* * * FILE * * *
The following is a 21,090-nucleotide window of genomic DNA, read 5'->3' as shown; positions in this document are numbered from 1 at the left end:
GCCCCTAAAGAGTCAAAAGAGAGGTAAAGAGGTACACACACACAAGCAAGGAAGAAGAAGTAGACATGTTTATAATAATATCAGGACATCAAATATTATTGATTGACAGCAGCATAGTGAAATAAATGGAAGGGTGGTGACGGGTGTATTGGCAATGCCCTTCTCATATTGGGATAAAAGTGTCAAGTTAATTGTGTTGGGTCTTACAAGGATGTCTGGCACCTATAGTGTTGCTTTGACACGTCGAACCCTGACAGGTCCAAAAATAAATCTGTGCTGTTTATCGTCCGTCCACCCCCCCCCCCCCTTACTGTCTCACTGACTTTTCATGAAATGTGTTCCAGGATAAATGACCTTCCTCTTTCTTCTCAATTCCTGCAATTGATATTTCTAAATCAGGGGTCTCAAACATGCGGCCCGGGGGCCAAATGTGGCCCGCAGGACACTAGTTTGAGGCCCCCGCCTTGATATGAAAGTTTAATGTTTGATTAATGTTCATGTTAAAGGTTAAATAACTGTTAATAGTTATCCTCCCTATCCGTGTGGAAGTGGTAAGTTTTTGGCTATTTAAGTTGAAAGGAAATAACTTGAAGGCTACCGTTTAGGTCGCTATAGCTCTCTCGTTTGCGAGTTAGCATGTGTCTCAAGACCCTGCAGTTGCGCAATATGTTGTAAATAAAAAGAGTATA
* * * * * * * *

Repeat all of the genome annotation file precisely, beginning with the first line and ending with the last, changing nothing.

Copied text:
The following is a 21,090-nucleotide window of genomic DNA, read 5'->3' as shown; positions in this document are numbered from 1 at the left end:
GCCCCTAAAGAGTCAAAAGAGAGGTAAAGAGGTACACACACACAAGCAAGGAAGAAGAAGTAGACATGTTTATAATAATATCAGGACATCAAATATTATTGATTGACAGCAGCATAGTGAAATAAATGGAAGGGTGGTGACGGGTGTATTGGCAATGCCCTTCTCATATTGGGATAAAAGTGTCAAGTTAATTGTGTTGGGTCTTACAAGGATGTCTGGCACCTATAGTGTTGCTTTGACACGTCGAACCCTGACAGGTCCAAAAATAAATCTGTGCTGTTTATCGTCCGTCCACCCCCCCCCCCCCTTACTGTCTCACTGACTTTTCATGAAATGTGTTCCAGGATAAATGACCTTCCTCTTTCTTCTCAATTCCTGCAATTGATATTTCTAAATCAGGGGTCTCAAACATGCGGCCCGGGGGCCAAATGTGGCCCGCAGGACACTAGTTTGAGGCCCCCGCCTTGATATGAAAGTTTAATGTTTGATTAATGTTCATGTTAAAGGTTAAATAACTGTTAATAGTTATCCTCCCTATCCGTGTGGAAGTGGTAAGTTTTTGGCTATTTAAGTTGAAAGGAAATAACTTGAAGGCTACCGTTTAGGTCGCTATAGCTCTCTCGTTTGCGAGTTAGCATGTGTCTCAAGACCCTGCAGTTGCGCAATATGTTGTAAATAAAAAGAGTATA